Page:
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Town of Kearny v. Discount City of Old Bridge

205 N.J. 386, 16 A.3d 300 (2011)

REDEVELOPMENT; CONDEMNATION — A tenant is not entitled to specific notice of a municipality’s holding of blight designation hearings; it is only entitled to notice by way of a newspaper publication and when it doesn’t participate in hearings or challenge a blight designation in a timely action, it is foreclosed from pursuing the issue even though it may later be the sole condemnee.

A municipality conducted a redevelopment study. Pursuant to state law, the municipality issued notices to persons who were interested in, or would be affected by, a determination that the delineated area was a redevelopment area. Two hearings were conducted and all persons who requested to be heard did so. The municipality then recommended a redevelopment area, designated it in need of redevelopment, and adopted a redevelopment plan authorizing the municipality to exercise its condemnation powers.

A ground tenant owning a leasehold estate within the redevelopment area filed a complaint in lieu of prerogative writs seeking to invalidate both the blight designation and the redevelopment plan. The lower court dismissed, with prejudice, all but the inverse condemnation claims, which were dismissed without prejudice.

The municipality then designated a redeveloper, but did not notify the ground tenant. The agreement between this redeveloper and municipality allowed the developer to request the municipality to use its eminent domain powers at the redeveloper’s sole cost and expense, of the redeveloper if needed to acquire the ground tenant’s leasehold. The redeveloper then began negotiating the termination of the leasehold and, in doing so, it proposed relocation options, offering the ground tenant a sum of money far exceeding the cost of relocation. The ground tenant declined and counter-offered with a considerably higher sum.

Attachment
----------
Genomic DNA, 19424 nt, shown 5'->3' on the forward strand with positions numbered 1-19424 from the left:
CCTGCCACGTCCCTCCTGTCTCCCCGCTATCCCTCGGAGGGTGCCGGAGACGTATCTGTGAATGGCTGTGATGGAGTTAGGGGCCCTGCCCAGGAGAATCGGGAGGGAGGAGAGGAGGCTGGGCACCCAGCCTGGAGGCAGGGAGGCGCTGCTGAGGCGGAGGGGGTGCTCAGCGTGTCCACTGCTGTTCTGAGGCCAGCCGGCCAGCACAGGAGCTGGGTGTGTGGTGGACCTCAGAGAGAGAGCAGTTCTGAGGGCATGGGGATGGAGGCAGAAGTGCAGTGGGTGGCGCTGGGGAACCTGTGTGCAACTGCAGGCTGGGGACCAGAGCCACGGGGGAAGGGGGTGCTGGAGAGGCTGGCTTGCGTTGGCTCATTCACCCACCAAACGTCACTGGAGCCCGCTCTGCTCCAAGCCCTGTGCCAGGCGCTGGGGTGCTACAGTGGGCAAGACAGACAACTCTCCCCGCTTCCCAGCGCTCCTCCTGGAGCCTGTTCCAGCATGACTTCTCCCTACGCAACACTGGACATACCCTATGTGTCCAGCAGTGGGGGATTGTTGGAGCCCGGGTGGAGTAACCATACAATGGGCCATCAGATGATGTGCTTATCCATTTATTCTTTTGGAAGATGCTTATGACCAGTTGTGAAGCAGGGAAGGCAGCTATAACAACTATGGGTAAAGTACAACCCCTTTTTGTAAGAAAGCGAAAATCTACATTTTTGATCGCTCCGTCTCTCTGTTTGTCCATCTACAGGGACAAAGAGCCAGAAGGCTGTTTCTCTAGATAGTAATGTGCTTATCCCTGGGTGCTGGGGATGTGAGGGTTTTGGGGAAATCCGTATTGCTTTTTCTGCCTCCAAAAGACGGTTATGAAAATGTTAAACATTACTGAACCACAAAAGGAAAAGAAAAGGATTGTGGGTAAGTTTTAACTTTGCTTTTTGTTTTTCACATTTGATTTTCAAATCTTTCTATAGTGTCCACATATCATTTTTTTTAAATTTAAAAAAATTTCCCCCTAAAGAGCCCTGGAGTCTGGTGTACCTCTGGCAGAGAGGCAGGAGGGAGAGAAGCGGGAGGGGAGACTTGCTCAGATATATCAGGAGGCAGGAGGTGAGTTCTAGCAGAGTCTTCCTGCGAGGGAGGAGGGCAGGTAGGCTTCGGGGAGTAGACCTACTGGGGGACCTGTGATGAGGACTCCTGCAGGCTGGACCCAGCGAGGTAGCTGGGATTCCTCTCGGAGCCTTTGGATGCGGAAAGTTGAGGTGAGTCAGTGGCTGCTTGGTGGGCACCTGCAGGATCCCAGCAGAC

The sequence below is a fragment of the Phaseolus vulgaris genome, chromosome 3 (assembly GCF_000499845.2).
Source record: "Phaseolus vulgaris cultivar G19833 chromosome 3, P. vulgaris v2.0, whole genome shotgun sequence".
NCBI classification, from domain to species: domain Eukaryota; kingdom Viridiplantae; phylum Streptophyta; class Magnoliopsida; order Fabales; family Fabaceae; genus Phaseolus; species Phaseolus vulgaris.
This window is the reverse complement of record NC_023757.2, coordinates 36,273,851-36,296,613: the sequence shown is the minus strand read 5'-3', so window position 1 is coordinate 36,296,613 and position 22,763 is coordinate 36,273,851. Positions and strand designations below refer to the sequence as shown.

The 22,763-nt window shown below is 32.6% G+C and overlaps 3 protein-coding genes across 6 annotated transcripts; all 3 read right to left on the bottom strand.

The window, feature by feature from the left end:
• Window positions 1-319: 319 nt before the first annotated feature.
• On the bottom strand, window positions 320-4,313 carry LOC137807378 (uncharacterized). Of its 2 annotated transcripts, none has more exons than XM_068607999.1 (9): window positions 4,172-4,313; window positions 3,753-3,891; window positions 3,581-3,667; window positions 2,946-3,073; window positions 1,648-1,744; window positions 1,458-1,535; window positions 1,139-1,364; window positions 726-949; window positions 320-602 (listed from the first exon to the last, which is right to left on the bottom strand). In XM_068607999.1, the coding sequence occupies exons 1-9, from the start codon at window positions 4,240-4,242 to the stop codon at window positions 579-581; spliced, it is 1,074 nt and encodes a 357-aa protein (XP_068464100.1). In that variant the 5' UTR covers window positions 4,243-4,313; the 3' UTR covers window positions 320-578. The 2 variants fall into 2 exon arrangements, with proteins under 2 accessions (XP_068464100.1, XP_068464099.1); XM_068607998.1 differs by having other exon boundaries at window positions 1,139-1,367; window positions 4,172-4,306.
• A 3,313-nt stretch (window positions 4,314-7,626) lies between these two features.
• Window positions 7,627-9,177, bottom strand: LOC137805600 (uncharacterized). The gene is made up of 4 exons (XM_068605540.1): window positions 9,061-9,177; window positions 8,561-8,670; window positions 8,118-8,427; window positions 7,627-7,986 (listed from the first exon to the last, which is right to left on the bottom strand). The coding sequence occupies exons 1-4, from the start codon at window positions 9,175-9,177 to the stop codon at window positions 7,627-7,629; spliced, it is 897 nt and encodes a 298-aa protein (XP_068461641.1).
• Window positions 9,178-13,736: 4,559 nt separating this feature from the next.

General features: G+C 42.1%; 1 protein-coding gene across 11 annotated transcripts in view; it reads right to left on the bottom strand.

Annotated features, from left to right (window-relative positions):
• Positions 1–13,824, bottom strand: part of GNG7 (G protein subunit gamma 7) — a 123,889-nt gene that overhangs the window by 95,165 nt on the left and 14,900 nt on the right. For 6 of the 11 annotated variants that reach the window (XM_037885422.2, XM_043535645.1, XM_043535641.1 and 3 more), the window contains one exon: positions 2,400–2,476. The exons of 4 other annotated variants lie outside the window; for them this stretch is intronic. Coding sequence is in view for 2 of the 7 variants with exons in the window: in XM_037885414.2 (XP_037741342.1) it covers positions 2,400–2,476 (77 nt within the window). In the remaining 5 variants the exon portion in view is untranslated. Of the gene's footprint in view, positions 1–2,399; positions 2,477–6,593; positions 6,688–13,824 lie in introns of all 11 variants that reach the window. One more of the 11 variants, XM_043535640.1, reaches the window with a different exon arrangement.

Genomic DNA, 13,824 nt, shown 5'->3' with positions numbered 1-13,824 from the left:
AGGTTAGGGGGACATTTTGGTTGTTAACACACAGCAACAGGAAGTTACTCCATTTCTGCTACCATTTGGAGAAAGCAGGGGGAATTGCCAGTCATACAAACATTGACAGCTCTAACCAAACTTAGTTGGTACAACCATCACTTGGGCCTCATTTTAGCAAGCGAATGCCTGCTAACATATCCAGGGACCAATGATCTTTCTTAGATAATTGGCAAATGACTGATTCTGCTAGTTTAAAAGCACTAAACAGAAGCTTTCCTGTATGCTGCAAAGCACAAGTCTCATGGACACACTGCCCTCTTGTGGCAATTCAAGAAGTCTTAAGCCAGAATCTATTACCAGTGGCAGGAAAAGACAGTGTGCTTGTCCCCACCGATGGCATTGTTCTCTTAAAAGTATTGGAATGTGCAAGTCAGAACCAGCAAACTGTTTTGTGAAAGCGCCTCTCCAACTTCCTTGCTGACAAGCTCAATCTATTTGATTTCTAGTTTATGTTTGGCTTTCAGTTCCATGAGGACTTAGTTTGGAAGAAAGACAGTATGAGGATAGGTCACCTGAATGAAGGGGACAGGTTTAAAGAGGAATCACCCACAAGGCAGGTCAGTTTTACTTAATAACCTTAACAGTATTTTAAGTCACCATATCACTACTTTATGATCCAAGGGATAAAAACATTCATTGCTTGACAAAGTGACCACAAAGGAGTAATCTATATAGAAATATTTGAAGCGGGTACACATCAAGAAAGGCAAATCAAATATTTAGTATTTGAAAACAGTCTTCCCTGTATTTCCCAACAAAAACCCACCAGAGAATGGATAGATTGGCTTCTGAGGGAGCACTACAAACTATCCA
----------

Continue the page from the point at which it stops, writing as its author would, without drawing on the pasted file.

The municipality sought a condemnation judgment against the leasehold, and the lower court entered an order in its favor. The ground tenant appealed, and the Appellate Division affirmed in part, and reversed and remanded in part. It found that the municipality had the authority to condemn the lease as an independent interest in property; that the redeveloper had used its best efforts to terminate the leasehold; and that the ground tenant had no right to individual notice as a tenant. The Court remanded the issue as to whether the ground tenant had a right to just compensation and relocation expenses. On remand, the lower court held that the lease’s condemnation clause governed the taking, disallowing any compensation to the ground tenant.

On appeal, the ground tenant conceded that it was not entitled to individual initial notice because it was not a record owner. However, it contended that, as the sole condemnee, it should have the right to challenge the blight determination. Analyzing the Local Redevelopment and Housing Law, the Court noted that the legislature intended to limit the right of actual notice to owners of record. The ground tenant here was entitled to notice only by way of newspaper publication. Because it did not participate in the municipality’s hearings or challenge the blight designation in a timely action, it was foreclosed from pursuing the issue even though it was later the sole condemnee.

Both parties agreed that a municipality was empowered to condemn a leasehold. The Court noted that New Jersey follows a unit rule for condemnation appraisals, evaluating the total bundle of rights making up the fee interest. Thus, typically, a condemner need not negotiate with every interest holder; the holders of interests other than fee simple interests are better protected by letting them participate later during the valuation determination. However, the Court found that, where a fee interest is not involved, the holder of the interest that is actually the party at stake with whom negotiations must take place.

On the other hand, the Court found that the redeveloper’s single lump-sum offer did not meet the bona fide negotiation requirement of New Jersey’s condemnation law; the amount offered was either faulty for being ignorant of the underlying value of the lease or, if it did appreciate the value of the lease, it was faulty for being unaccompanied by appraisals or an explanation of the valuation method used. Finally, the Court determined that the lease’s condemnation clause, viewed in light of its purpose to protect the landlord’s interest in its own award, was not controlling here because it was out of synchronicity with the purposes underlying a condemnation clause. The Court remanded the matter to the lower court for dismissal of the condemnation complaint and ordered that any new condemnation must be preceded by bona fide negotiations with the ground tenant.

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